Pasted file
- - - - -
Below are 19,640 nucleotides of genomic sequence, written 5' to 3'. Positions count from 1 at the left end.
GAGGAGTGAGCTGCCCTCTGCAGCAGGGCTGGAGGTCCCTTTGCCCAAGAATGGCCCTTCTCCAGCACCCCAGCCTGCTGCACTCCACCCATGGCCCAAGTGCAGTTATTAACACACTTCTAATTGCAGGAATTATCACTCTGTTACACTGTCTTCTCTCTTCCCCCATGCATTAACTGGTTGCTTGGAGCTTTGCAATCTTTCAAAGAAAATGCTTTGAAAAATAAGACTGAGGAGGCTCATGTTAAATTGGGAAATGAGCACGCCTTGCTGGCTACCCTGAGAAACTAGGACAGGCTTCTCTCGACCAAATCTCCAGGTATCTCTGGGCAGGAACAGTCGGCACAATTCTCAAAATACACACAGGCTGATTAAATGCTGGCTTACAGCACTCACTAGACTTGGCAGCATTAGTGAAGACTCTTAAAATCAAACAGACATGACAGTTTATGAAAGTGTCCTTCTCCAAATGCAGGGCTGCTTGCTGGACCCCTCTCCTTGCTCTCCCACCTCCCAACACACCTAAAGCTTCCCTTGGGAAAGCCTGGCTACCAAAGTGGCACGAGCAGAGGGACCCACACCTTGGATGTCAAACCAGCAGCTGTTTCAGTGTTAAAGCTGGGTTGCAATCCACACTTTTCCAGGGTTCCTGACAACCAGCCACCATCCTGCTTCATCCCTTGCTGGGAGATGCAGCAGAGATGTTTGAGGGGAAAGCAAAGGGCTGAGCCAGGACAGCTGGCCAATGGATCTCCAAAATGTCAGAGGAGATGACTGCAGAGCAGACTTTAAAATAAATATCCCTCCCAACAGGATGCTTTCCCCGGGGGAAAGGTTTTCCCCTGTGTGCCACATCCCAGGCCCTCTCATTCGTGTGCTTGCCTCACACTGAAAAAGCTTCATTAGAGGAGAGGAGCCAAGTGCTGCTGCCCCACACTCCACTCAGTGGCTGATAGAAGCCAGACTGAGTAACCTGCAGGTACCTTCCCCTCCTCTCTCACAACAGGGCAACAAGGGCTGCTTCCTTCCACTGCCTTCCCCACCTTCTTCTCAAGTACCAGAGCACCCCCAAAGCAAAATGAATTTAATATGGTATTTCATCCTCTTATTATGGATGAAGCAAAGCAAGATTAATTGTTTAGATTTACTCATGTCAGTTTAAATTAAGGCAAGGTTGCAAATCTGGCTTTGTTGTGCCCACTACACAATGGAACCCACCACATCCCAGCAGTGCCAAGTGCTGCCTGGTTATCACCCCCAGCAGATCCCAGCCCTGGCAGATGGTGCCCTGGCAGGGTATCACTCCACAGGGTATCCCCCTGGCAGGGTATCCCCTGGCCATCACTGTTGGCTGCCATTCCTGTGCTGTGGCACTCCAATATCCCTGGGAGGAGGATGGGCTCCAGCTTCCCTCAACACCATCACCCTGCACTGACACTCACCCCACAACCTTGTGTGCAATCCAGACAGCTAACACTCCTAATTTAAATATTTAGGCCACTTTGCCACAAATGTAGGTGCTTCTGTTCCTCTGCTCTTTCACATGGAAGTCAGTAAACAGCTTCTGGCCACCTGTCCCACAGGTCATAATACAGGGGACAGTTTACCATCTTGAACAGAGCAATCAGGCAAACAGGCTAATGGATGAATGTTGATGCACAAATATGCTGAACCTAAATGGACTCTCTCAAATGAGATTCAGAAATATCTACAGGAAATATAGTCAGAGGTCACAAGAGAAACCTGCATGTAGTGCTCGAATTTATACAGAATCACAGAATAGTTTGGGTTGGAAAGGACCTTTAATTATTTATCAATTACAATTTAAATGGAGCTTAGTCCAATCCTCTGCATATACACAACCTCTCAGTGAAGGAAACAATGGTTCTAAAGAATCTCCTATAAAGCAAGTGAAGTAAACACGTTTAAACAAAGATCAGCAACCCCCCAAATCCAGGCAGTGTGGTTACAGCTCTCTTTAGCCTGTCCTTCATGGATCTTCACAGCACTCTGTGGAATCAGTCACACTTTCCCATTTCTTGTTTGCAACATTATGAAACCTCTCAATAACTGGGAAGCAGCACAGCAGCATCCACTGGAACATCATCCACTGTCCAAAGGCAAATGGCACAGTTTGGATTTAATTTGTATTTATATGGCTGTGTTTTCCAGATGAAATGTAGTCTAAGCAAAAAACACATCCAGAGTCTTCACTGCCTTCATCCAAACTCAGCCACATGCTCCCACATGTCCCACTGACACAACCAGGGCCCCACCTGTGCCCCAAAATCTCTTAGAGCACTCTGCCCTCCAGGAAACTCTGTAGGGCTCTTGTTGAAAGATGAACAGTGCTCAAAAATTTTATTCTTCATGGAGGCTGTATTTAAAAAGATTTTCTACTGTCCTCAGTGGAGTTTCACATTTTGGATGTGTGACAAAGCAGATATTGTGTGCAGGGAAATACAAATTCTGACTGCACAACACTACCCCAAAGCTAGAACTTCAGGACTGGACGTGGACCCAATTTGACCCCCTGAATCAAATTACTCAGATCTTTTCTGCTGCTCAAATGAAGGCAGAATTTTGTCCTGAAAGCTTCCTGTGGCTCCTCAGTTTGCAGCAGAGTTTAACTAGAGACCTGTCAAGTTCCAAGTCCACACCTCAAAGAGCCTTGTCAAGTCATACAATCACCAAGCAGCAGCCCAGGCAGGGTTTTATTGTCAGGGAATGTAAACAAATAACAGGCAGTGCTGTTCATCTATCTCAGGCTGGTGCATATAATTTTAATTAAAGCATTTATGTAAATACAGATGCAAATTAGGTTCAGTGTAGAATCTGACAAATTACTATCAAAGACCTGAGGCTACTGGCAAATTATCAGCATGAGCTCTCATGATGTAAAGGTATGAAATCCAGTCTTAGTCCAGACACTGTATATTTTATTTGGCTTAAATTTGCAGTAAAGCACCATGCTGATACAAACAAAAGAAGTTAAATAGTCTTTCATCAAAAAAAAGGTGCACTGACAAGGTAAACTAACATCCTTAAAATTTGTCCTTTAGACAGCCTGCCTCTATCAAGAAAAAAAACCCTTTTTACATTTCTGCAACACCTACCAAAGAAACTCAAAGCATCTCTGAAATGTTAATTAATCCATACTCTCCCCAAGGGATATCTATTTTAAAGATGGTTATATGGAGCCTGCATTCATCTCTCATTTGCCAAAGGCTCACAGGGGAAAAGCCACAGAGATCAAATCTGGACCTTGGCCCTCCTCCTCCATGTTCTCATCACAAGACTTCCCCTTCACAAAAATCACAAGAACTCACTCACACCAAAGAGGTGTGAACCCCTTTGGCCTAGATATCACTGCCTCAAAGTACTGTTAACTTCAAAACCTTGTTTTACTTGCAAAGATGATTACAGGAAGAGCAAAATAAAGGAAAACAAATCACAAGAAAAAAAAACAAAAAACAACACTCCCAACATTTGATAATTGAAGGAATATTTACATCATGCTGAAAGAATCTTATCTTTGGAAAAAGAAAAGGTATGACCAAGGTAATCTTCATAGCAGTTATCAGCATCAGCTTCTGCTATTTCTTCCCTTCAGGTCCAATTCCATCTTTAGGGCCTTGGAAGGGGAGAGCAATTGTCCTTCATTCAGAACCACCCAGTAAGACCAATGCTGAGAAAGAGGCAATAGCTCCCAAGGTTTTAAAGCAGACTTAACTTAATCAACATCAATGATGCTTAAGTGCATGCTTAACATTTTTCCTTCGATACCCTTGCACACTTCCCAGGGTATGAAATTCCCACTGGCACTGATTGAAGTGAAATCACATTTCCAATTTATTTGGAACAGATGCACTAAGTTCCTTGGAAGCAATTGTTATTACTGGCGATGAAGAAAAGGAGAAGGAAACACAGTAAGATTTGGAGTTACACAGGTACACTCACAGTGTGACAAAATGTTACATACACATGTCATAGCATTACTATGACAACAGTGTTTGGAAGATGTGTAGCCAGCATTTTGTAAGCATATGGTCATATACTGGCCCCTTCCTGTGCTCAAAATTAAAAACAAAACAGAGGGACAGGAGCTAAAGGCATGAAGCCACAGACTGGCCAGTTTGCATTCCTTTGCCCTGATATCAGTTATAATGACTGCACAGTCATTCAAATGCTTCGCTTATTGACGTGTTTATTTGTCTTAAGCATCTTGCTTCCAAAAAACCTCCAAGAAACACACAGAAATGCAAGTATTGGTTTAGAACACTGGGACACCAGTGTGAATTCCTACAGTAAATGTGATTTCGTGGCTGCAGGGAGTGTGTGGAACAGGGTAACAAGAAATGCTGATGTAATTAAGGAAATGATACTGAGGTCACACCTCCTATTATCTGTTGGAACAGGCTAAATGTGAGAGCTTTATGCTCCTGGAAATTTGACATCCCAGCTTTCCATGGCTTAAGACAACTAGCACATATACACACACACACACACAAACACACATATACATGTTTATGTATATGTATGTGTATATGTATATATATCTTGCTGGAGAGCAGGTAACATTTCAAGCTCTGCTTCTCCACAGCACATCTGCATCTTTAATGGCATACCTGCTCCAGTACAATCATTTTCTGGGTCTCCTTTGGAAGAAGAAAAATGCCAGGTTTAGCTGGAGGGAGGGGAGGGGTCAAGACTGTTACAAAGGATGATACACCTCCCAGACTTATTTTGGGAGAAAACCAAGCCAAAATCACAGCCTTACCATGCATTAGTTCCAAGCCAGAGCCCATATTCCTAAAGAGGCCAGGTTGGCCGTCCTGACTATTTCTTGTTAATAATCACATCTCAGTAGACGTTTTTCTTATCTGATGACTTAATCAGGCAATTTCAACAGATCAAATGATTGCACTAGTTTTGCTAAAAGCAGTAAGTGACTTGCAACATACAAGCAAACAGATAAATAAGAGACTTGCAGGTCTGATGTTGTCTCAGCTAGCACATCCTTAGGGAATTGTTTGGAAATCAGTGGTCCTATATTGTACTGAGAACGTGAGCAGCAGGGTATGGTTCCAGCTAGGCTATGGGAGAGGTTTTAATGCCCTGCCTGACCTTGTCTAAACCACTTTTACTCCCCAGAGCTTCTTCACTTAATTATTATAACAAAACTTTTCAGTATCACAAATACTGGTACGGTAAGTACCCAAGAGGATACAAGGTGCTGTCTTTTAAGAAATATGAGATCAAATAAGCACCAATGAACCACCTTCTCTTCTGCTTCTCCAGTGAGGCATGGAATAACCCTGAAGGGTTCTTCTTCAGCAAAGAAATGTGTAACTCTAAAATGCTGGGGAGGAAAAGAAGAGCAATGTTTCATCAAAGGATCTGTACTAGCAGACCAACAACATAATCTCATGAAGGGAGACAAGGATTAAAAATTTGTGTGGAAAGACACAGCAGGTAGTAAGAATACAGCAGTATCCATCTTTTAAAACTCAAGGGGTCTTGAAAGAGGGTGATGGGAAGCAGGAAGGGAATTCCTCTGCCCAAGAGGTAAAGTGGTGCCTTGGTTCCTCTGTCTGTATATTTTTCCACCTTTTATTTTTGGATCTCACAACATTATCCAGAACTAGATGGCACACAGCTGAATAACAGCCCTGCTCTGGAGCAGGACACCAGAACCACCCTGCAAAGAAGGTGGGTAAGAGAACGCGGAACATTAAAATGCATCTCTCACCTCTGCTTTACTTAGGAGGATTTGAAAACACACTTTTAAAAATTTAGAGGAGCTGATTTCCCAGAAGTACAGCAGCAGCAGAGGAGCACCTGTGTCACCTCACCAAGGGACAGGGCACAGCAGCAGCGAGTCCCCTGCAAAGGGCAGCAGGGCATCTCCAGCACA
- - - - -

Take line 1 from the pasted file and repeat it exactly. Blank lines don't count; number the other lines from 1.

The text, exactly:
Below are 19,640 nucleotides of genomic sequence, written 5' to 3'. Positions count from 1 at the left end.